* Says new projects need potash price of over $600/T
* Says believes in the efficiency of BPC trader
* Says global demand to reach 60 mln tonnes by 2015-2016
By Victoria Andreeva and Polina Devitt
MOSCOW, June 14 Russia's Uralkali, the
world's largest potash miner by output, sees room for global
fertiliser prices to rise without attracting new competitors
into the market, its head of sales said.
Potential new rival BHP Billiton is mulling whether
to develop the 8 million tonne per year Jansen mine in western
Canada, which would become the world's largest potash
The few established producers in the market are holding
potash prices at $450-$500 per tonne, however, around three
times production costs but still low enough to act as a barrier
to new entrants, Uralkali's Oleg Petrov said in an interview.
Potential newcomers see an opportunity in a rising demand
for chemical fertilizers to feed a growing and increasingly
affluent global population.
But at current prices an investor cannot be sure that
greenfield projects can turn a profit, Petrov said. "To start
new production, potash prices should be more than $500 per tonne
at the mine gate and about $600 per tonne on the market."
BHP will make a final decision in its next financial year
starting July 1 on whether to go ahead with Jansen, which would
open in 2017.
Global potash producers are currently producing at around 80
percent of capacity to support prices. Uralkali's capacity
stands at 13 million tonnes per year, while it forecasts 2013
output of 9.5-10.5 million tonnes.
The company, controlled by Russian billionaire Suleiman
Kerimov, ranks second by capacity behind Canada's Potash Corp of
Uralkali sells its potash via Belarus Potash Company (BPC),
a joint venture with Belaruskali, and via subsidiary Uralkali
Trading S.A., a Switzerland-based firm.
The venture competes with Canpotex, its North American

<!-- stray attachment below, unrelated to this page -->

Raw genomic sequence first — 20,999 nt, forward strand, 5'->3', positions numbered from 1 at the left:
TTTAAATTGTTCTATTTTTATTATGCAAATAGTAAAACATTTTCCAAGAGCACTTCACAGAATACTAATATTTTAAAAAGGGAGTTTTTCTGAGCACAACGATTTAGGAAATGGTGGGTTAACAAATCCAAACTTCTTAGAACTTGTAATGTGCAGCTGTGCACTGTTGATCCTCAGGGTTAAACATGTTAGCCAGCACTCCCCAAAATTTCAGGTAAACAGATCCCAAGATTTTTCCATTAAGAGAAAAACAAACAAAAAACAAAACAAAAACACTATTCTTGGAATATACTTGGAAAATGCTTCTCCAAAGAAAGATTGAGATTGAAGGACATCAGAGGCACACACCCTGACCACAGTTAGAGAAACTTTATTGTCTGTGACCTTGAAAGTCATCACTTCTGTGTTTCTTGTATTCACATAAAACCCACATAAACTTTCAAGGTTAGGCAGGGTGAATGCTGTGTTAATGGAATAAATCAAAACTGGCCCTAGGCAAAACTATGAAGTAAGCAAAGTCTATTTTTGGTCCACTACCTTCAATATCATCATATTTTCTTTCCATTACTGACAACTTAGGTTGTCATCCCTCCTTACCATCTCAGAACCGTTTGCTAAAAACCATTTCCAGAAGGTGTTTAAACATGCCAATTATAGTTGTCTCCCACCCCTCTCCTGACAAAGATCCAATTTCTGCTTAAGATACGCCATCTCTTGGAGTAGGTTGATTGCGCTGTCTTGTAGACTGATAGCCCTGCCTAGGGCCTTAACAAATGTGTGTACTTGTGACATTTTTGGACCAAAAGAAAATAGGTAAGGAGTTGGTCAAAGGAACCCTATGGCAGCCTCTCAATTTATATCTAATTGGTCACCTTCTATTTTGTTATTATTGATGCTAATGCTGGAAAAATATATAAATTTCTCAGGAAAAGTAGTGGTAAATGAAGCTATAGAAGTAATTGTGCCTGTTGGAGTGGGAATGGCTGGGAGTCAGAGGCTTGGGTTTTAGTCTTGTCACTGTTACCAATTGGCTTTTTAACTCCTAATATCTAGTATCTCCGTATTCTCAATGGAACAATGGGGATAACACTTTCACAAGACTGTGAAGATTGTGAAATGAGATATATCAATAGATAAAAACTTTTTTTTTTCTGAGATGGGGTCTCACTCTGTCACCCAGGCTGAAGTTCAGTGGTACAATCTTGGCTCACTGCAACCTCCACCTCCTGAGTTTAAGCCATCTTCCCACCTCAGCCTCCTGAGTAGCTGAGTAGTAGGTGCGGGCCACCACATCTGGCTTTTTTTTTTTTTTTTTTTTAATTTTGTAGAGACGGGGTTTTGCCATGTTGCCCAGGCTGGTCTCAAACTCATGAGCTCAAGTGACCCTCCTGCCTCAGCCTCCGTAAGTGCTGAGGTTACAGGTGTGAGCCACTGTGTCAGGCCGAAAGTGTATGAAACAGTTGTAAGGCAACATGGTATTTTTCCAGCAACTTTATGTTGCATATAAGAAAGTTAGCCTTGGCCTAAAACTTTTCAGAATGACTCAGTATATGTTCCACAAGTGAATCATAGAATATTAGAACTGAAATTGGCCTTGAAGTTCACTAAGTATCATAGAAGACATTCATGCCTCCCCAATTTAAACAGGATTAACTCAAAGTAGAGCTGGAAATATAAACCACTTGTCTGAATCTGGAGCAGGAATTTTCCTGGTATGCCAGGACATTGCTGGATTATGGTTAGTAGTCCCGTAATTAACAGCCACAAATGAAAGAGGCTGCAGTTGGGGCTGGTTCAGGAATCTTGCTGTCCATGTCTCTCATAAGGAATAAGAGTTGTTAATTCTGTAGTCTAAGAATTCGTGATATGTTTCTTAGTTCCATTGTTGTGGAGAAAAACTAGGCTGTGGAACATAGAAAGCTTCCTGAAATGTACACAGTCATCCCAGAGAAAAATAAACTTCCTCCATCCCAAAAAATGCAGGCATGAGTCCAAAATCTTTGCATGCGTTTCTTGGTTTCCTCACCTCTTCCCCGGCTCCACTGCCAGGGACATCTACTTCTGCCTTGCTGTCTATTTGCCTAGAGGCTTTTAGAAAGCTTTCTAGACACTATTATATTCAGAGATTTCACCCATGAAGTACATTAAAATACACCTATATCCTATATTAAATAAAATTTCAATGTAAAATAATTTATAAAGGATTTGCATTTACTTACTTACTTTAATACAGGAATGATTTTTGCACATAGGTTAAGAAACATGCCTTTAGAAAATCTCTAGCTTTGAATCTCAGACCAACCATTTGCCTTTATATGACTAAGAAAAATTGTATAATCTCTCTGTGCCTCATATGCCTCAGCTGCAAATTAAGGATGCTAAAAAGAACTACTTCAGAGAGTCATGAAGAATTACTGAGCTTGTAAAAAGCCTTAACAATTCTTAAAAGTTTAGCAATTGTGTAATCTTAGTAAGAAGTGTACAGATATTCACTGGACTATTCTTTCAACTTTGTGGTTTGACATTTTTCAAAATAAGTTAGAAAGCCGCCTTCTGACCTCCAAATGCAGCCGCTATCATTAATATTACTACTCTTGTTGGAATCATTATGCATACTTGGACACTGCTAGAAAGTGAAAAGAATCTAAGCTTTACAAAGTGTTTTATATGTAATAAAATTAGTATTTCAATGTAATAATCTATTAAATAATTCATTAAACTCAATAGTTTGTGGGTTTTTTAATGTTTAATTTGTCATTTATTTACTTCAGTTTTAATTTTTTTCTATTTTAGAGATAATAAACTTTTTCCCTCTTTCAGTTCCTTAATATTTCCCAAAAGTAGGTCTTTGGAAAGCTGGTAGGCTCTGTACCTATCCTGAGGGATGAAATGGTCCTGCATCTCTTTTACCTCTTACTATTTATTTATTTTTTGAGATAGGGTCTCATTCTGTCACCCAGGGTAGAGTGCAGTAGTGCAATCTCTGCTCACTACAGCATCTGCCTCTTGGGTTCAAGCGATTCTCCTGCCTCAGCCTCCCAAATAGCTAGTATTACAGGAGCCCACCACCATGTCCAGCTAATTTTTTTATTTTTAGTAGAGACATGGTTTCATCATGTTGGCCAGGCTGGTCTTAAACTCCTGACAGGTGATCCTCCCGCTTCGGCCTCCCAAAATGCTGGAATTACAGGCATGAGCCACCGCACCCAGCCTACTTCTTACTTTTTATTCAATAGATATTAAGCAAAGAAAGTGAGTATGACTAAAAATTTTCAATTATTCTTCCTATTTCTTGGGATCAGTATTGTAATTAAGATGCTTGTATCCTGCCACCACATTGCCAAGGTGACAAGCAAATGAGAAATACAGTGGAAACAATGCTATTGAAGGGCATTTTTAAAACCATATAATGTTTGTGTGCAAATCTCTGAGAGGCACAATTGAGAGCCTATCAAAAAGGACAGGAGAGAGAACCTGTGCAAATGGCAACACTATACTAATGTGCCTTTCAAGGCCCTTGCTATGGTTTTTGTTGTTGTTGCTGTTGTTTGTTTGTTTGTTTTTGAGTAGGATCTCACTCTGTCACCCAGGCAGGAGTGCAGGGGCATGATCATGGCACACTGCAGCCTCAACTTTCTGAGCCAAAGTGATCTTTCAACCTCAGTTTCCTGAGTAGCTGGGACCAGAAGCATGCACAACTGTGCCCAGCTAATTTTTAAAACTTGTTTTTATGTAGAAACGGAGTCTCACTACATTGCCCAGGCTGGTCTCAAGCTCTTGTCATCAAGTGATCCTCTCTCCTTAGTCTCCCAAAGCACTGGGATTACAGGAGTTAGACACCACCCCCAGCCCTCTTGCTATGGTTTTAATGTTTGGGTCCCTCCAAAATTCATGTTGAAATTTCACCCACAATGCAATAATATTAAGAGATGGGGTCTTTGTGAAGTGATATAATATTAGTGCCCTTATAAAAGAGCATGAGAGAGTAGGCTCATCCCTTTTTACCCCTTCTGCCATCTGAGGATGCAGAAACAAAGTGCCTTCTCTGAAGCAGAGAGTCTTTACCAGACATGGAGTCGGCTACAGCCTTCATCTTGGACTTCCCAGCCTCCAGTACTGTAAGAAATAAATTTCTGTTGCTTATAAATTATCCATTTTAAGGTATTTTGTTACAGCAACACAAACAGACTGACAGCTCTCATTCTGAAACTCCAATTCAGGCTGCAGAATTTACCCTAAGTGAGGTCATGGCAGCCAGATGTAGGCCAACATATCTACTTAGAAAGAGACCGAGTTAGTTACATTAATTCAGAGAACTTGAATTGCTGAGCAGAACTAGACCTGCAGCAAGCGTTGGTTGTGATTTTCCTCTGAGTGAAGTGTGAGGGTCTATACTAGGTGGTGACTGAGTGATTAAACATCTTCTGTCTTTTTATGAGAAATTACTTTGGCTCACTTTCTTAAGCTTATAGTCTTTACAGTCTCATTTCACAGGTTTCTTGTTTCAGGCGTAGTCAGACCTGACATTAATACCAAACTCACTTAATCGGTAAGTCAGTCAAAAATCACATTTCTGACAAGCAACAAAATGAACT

equivalent, which has three members - Potash Corp, Agrium
The prospect of new competition from BHP could expose cracks
in the two groups, which account for 70 percent of global trade
in the potash market, sources said this week.
According to Uralkali, BPC is working well as a single
company in which Uralkali and Belaruskali join forces. "We
believe in the efficiency of BPC," Petrov said.
Uralkali dismissed market rumours that it was selling
outside the joint venture.
Petrov was also affirmed that by the end of the year BPC
would recover its market share, partly lost in some countries
including Brazil as it tried to support prices this year.
Uralkali's 2013 global potash demand forecast is 53-54
million tonnes, up from 51 million in 2012. Petrov, however,
sees upside potential to 55 million tonnes in 2013, rising to 57
million tonnes in 2014.
"The only worrying factor (in his forecasts) is the
situation in India, mainly its currency which has been highly
volatile recently," he said.
Petrov based his optimism on rising first-half demand in
India, China, Brazil and the United States. Europe was flat.
"The market has the potential to grow by 2 to 3 million
tonnes per year," Petrov said. It could reach the level of 60
million tonnes by 2015 or 2016, according to his estimate.
He expects a minor price and volume increase for the 2014
contracts with China and India, which account for around 15
percent of global demand.